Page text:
Leaders of global health organizations from all over the world will meet at Dartmouth this week for talks on the future of their work in the wake of the Trump administration's proposed drastic cuts to scientific funding and foreign aid and the growth of anti-globalist politics around the world.
“Global Health in an Era of De-Globalization,” the 2017 Leila and Melville Straus 1960 Family Symposium, will feature roundtable discussions and presentations with prominent leaders of governmental and private health organizations. The April 12 event is hosted by the John Sloan Dickey Center for International Understanding.
Among those attending are physician James Orbinski, who accepted the Nobel Peace Prize in 1999 as then-president of Médecins Sans Frontières; physician Agnes Binagwaho, former minister of health of Rwanda; and physician Sheila Watt-Cloutier, former president of the Inuit Circumpolar Council. Richard Horton, editor of The Lancet, a highly regarded medical journal of global health, will deliver the keynote address, “Planetary Health: Perils and Possibilities for Human Civilization.” Horton will speak in the Hanover Inn ballroom from 4:30 to 6 p.m. The lecture is free and open to the public.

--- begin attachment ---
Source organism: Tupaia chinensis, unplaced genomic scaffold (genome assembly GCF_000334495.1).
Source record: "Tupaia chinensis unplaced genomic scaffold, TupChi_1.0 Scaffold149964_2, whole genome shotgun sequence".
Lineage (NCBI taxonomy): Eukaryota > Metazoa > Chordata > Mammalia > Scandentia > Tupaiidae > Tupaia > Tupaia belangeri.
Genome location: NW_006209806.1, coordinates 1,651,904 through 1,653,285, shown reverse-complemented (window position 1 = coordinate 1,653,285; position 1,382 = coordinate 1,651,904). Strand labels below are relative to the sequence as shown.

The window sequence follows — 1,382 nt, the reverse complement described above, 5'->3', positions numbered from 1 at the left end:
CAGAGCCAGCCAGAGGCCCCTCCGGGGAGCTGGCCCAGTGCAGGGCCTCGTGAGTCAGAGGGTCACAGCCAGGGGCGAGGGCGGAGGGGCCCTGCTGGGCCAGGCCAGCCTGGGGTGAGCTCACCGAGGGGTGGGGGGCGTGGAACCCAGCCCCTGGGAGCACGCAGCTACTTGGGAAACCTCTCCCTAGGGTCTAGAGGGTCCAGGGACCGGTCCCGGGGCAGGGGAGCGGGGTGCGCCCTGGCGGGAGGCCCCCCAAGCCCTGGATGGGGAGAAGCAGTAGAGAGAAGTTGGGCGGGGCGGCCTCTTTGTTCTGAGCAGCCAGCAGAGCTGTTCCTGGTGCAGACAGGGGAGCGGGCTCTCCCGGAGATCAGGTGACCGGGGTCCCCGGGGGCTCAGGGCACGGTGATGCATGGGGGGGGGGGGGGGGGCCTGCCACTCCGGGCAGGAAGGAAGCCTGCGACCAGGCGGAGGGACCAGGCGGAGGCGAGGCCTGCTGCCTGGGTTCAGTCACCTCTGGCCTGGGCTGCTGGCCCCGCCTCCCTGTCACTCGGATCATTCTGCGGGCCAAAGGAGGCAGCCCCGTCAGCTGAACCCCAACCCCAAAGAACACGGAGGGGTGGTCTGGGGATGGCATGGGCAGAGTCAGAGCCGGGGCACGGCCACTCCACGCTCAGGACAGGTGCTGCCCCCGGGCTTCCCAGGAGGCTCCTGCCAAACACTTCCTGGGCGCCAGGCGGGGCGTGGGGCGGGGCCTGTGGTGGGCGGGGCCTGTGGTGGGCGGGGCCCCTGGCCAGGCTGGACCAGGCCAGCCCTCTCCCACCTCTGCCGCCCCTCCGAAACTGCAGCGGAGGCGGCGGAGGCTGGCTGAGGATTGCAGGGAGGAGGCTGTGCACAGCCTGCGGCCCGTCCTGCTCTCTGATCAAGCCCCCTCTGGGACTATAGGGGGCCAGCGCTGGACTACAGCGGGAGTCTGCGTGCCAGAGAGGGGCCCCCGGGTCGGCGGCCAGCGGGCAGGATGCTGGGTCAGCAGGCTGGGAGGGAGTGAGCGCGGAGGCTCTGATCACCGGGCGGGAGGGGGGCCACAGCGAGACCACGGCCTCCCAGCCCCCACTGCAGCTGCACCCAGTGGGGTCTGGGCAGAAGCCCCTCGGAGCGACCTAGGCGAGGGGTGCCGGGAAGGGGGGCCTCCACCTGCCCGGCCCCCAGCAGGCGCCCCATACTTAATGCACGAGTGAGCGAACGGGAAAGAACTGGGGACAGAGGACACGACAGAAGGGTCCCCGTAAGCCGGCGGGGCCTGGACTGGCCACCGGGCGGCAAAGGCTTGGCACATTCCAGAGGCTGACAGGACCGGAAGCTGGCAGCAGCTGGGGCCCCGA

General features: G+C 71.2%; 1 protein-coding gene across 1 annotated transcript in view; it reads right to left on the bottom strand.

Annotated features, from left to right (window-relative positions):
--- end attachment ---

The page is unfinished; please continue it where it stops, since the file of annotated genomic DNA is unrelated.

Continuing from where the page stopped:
“This is a critical moment for the global health community,” says Anne Sosin ’02, program manager for the Dickey Center’s Global Health Initiative. “The new administration’s proposed budget calls for massive cuts to global health funding. And speaking more broadly, the rise of nationalism and populism in the United States and abroad threatens global cooperation to address health challenges.”
The Dickey Center oversees the Straus 1960 Family Symposium, which is dedicated to producing the best understanding and analysis of central international issues with collaborative research on complex problems, with a preference for topics that include war and peace studies, conflict resolution, international governments, and human rights.